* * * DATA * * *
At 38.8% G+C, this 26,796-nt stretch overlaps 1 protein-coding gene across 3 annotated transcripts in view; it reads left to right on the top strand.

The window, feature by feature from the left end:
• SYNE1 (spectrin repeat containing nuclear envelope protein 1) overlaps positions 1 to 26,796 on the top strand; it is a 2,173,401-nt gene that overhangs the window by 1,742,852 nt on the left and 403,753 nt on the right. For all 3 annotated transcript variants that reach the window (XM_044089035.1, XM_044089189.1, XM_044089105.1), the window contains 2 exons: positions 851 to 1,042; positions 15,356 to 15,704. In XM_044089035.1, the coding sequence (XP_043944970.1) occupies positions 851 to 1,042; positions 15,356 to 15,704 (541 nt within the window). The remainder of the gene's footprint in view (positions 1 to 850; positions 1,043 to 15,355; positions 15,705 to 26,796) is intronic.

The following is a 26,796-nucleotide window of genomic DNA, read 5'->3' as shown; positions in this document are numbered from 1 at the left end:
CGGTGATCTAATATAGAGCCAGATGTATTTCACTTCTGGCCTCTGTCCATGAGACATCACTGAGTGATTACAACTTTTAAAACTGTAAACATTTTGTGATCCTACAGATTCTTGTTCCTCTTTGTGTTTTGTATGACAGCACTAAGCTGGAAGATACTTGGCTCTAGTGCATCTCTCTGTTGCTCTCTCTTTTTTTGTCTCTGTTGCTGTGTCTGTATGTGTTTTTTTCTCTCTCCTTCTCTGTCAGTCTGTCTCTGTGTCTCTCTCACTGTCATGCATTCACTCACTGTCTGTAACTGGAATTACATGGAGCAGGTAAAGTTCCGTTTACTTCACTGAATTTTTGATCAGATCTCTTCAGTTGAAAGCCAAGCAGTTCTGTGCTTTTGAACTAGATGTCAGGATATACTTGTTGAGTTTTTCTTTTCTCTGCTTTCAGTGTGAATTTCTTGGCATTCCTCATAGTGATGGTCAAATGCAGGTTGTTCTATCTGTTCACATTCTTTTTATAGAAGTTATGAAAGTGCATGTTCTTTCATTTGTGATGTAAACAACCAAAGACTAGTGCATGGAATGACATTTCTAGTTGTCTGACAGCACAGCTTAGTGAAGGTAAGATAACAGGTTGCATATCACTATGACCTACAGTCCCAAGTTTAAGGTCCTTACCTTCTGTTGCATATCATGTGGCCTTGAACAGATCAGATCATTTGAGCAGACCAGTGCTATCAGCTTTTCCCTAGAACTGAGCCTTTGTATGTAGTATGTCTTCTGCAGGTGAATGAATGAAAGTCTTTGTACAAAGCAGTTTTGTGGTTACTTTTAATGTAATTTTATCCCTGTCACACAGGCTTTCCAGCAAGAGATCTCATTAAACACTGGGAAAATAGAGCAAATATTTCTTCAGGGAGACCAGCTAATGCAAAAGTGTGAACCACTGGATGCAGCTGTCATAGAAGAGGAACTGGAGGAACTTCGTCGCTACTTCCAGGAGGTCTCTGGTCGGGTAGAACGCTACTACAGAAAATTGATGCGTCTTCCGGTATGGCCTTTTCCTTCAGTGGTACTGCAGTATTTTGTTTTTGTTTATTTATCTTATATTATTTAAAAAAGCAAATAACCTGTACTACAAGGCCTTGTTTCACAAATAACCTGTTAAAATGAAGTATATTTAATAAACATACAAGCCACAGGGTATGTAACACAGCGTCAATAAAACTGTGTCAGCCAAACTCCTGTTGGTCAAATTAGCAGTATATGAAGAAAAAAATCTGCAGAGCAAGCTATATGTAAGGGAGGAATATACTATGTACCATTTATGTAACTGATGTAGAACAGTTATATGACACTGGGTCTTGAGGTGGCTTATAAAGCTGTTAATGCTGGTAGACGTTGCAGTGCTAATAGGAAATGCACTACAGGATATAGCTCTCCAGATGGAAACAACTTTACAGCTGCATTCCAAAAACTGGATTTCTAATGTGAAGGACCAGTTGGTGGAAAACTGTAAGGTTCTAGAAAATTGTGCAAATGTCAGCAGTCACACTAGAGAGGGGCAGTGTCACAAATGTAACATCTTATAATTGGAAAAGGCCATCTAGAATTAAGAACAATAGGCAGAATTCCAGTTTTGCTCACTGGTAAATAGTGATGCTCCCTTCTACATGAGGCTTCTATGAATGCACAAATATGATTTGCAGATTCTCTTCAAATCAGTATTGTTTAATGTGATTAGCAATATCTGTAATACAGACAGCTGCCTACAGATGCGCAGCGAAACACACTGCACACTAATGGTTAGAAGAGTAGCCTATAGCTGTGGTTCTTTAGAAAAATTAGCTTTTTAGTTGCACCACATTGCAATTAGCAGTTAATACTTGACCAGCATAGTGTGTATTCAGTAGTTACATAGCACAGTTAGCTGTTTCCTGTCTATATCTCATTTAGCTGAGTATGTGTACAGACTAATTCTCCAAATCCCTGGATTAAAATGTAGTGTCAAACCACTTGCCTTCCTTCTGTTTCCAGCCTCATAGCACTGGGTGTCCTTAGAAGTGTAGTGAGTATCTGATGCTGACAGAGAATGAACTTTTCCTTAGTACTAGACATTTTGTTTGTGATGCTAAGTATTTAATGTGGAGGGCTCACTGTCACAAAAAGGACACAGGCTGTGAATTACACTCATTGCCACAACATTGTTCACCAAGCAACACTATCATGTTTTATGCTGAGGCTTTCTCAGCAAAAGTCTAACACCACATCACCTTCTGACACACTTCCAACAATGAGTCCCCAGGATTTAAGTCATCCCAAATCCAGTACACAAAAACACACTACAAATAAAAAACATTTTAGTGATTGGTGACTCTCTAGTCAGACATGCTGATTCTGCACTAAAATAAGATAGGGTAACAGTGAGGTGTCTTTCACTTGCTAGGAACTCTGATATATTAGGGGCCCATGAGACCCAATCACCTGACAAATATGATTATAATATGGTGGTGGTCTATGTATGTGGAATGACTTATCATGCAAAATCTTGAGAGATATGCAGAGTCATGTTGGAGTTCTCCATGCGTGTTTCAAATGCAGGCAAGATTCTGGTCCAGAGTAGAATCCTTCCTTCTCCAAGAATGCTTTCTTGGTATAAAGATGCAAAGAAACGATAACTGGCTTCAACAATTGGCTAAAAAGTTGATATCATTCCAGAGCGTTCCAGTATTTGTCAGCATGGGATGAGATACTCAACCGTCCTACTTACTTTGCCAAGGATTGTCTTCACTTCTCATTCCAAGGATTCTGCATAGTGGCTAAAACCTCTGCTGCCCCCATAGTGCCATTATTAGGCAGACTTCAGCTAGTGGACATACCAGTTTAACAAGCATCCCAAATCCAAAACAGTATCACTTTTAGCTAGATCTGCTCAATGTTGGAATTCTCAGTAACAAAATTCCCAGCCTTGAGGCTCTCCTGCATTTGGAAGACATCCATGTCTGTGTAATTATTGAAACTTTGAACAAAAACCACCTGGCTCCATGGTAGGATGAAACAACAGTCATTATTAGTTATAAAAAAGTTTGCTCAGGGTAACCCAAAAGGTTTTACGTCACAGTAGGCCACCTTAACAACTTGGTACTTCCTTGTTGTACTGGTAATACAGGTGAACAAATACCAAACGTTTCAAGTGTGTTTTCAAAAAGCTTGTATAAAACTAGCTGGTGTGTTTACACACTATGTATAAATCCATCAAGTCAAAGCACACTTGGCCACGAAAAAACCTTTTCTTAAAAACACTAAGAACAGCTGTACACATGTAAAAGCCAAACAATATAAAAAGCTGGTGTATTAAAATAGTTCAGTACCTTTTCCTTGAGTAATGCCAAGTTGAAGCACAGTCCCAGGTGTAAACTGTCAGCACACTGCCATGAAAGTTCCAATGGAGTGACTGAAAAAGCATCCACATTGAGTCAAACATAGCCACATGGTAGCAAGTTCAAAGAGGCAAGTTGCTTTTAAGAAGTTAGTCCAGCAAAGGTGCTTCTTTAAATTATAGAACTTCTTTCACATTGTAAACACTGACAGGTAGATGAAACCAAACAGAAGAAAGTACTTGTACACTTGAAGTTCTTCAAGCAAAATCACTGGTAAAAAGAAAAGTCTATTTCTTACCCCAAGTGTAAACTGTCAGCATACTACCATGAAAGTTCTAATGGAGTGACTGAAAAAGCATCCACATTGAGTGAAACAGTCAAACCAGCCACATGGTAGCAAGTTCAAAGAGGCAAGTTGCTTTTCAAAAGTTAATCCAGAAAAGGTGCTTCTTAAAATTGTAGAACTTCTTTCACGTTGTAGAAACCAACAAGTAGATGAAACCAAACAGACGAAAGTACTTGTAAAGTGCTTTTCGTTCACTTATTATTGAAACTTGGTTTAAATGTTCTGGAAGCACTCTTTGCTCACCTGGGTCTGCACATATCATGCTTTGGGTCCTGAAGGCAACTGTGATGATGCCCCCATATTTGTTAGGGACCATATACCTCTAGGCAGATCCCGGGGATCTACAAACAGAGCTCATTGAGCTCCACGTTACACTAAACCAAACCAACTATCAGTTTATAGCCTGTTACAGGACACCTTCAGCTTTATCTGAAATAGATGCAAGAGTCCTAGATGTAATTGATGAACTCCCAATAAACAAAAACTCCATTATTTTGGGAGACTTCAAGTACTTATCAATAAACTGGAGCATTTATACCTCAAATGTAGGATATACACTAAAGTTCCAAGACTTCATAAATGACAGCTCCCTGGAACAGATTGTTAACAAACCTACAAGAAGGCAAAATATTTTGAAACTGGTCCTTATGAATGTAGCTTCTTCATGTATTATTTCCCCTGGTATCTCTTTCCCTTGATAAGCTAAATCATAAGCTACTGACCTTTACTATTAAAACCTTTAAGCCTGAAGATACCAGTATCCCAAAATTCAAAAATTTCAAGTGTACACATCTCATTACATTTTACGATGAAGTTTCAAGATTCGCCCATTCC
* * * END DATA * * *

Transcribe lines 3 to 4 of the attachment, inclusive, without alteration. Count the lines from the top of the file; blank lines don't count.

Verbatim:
• SYNE1 (spectrin repeat containing nuclear envelope protein 1) overlaps positions 1 to 26,796 on the top strand; it is a 2,173,401-nt gene that overhangs the window by 1,742,852 nt on the left and 403,753 nt on the right. For all 3 annotated transcript variants that reach the window (XM_044089035.1, XM_044089189.1, XM_044089105.1), the window contains 2 exons: positions 851 to 1,042; positions 15,356 to 15,704. In XM_044089035.1, the coding sequence (XP_043944970.1) occupies positions 851 to 1,042; positions 15,356 to 15,704 (541 nt within the window). The remainder of the gene's footprint in view (positions 1 to 850; positions 1,043 to 15,355; positions 15,705 to 26,796) is intronic.

The following is a 26,796-nucleotide window of genomic DNA, read 5'->3' as shown; positions in this document are numbered from 1 at the left end: